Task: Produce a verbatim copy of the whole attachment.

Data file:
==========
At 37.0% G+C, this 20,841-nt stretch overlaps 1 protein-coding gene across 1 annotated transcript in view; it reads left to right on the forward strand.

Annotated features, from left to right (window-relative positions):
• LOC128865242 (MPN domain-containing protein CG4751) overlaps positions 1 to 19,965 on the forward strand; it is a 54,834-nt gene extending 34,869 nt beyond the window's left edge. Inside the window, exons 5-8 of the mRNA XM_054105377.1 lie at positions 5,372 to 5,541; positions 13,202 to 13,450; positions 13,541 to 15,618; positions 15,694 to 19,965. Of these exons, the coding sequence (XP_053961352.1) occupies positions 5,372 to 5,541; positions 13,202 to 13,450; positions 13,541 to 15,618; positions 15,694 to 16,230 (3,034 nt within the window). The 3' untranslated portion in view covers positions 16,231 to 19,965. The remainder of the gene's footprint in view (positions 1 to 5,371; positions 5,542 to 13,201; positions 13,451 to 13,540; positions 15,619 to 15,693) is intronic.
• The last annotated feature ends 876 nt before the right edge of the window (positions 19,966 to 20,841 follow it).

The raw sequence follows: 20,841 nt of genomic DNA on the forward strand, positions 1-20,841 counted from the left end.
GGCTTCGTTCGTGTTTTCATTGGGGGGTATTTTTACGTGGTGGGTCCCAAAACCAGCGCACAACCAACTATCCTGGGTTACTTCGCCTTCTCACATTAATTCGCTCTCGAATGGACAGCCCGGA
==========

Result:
At 37.0% G+C, this 20,841-nt stretch overlaps 1 protein-coding gene across 1 annotated transcript in view; it reads left to right on the forward strand.

Annotated features, from left to right (window-relative positions):
• LOC128865242 (MPN domain-containing protein CG4751) overlaps positions 1 to 19,965 on the forward strand; it is a 54,834-nt gene extending 34,869 nt beyond the window's left edge. Inside the window, exons 5-8 of the mRNA XM_054105377.1 lie at positions 5,372 to 5,541; positions 13,202 to 13,450; positions 13,541 to 15,618; positions 15,694 to 19,965. Of these exons, the coding sequence (XP_053961352.1) occupies positions 5,372 to 5,541; positions 13,202 to 13,450; positions 13,541 to 15,618; positions 15,694 to 16,230 (3,034 nt within the window). The 3' untranslated portion in view covers positions 16,231 to 19,965. The remainder of the gene's footprint in view (positions 1 to 5,371; positions 5,542 to 13,201; positions 13,451 to 13,540; positions 15,619 to 15,693) is intronic.
• The last annotated feature ends 876 nt before the right edge of the window (positions 19,966 to 20,841 follow it).

The raw sequence follows: 20,841 nt of genomic DNA on the forward strand, positions 1-20,841 counted from the left end.
GGCTTCGTTCGTGTTTTCATTGGGGGGTATTTTTACGTGGTGGGTCCCAAAACCAGCGCACAACCAACTATCCTGGGTTACTTCGCCTTCTCACATTAATTCGCTCTCGAATGGACAGCCCGGA